“I think it’s just the love for the kids. The love for the kids who need it,” she said. “You bend yourself to them, I think.”
It sounds simple enough. But Eaton has a way of talking to Patrick and knowing what he needs.
During his most recent haircut, Eaton talked to Patrick about when different movies and TV shows were made and what holidays were coming up. She asked if he would stay up until midnight on New Year’s Eve. Patrick answered politely. About 10 minutes in, he had a question.
“When are we done?” he asked.
“Soon,” Eaton said. “You going to push the button on the little buzz?”
“Then what do we do?” Patrick asked.
“Little buzz then blow dryer,” Eaton said. “And then we’ll put some product in.”
“And then done,” Patrick said.
“And then done,” Eaton agreed.
Patrick likes to look at himself in the mirror now. His mom tells him how handsome he looks.
That was true even when the haircuts were most difficult, she said.
“We had to keep bringing him back, and every time Sarah was just very patient and helpful. She could follow his every move, which I thought was pretty amazing,” Boyne said. “I was always stunned by how great the haircuts turned out.”
A haircut might seem like a little thing, but it’s a big deal to families like Patrick’s.
“To have a child with a disability that can have a haircut that is just like every other kiddo -- it’s huge,” his mom said. “It makes his appearance better. He looks better. He feels better. As he gets older, and the disability becomes more apparent, it’s those little things that kind of make a big difference.”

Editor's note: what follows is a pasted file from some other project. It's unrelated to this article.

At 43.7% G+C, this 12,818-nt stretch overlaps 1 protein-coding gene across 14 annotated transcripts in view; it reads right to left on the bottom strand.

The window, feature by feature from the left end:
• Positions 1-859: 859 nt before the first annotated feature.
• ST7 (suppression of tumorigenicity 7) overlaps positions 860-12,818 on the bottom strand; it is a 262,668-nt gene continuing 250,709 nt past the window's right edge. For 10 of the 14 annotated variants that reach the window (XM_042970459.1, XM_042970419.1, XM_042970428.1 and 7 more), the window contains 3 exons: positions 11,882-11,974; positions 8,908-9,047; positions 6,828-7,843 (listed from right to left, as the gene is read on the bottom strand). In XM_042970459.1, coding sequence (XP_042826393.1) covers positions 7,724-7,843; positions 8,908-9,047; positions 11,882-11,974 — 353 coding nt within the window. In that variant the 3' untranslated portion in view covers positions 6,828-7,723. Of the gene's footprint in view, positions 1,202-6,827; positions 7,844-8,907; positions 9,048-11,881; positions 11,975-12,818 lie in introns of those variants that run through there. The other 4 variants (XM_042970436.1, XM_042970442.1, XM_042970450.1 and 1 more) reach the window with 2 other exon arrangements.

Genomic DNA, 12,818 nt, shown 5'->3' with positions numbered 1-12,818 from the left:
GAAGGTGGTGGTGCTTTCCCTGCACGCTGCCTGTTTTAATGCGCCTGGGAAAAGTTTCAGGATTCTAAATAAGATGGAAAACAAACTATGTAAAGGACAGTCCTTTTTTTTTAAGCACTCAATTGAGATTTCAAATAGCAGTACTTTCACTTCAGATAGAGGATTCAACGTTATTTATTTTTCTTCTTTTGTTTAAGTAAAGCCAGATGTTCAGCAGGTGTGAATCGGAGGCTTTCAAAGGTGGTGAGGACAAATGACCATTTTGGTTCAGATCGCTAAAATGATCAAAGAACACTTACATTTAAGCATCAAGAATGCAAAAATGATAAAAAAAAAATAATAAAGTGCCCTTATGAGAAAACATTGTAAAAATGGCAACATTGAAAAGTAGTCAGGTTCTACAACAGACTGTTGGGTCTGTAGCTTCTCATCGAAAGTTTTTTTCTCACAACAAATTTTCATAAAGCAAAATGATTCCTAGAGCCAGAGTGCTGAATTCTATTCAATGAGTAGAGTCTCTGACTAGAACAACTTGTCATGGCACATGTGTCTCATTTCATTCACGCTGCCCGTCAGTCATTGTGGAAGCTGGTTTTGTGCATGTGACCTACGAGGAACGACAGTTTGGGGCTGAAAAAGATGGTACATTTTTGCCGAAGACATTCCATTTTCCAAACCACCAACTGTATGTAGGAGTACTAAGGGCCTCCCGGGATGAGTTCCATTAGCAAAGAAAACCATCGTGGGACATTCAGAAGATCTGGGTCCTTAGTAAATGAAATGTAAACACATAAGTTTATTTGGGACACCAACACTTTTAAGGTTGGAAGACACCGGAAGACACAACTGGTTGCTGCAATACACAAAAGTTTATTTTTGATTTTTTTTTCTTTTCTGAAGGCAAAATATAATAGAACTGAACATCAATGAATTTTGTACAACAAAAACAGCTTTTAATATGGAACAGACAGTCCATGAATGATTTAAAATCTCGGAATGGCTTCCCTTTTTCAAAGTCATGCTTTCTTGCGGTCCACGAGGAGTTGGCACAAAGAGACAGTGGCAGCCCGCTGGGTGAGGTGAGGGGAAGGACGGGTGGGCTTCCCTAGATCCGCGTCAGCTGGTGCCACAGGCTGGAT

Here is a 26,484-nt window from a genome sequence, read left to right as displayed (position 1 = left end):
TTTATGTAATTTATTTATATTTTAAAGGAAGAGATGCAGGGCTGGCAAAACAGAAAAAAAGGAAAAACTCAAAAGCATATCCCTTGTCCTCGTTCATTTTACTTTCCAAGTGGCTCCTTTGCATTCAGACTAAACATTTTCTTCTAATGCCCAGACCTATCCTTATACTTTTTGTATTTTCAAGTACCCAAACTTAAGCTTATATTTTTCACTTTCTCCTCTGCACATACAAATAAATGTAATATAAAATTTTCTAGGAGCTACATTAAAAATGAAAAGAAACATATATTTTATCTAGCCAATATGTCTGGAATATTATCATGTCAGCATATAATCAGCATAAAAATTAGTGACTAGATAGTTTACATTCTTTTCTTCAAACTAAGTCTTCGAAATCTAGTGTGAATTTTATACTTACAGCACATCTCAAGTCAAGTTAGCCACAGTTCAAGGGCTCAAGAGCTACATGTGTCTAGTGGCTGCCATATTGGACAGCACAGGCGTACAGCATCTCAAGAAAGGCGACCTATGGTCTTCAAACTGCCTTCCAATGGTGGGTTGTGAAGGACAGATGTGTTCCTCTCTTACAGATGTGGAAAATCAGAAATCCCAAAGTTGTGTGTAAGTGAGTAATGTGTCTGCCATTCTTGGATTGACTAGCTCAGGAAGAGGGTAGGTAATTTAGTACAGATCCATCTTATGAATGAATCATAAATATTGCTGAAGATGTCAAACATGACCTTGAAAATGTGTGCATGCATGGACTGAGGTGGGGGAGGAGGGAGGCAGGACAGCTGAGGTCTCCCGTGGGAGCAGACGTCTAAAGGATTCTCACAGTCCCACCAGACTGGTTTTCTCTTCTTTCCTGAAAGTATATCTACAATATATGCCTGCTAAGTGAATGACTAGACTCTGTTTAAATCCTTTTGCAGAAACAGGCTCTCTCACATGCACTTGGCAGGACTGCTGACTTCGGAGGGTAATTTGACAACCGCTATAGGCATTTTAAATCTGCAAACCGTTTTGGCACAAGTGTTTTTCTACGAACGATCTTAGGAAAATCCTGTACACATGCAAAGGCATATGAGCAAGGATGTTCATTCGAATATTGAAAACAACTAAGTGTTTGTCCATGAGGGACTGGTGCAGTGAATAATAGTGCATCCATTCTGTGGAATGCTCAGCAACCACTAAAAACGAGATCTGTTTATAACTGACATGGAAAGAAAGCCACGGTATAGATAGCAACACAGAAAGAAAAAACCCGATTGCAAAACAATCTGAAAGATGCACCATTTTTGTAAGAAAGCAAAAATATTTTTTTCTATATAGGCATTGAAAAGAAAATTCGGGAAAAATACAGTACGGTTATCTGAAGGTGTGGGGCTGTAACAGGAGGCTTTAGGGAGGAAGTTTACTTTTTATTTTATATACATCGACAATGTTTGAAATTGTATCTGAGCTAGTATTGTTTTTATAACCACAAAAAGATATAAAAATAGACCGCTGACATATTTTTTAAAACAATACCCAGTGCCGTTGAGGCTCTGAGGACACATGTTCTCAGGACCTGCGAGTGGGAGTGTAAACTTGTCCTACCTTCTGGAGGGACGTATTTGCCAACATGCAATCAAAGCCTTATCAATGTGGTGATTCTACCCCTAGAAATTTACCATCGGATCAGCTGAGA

It’s important for other reasons, too.
“Just like everybody else, the whole goal for them is to grow up and get jobs and navigate the community as best they can,” Weber said. “And part of that world is having haircuts and brushing your teeth and taking showers and interacting with your peers at school. And all of those things prepare them for the real world.”
The real world can be a scary place for kids like Patrick and for their parents, too.
That’s why Boyne is so grateful there are people like Eaton. For more than eight years now, she has shown Patrick the same love and respect she shows all her clients, no matter how scared or wiggly or screechy he has been.
Boyne said she thinks there’s a lesson in this success that goes beyond haircuts.
“Just treat the person the way you would want to be treated, regardless of the disability,” she said. “I think that, yeah, we would be a better society for it.”
Lucy May writes about the people, places and issues that define our region – to celebrate what makes the Tri-State great and shine a spotlight on issues we need to address. To read more stories by Lucy, go to www.wcpo.com/may. To reach her, email email@example.com. Follow her on Twitter @LucyMayCincy.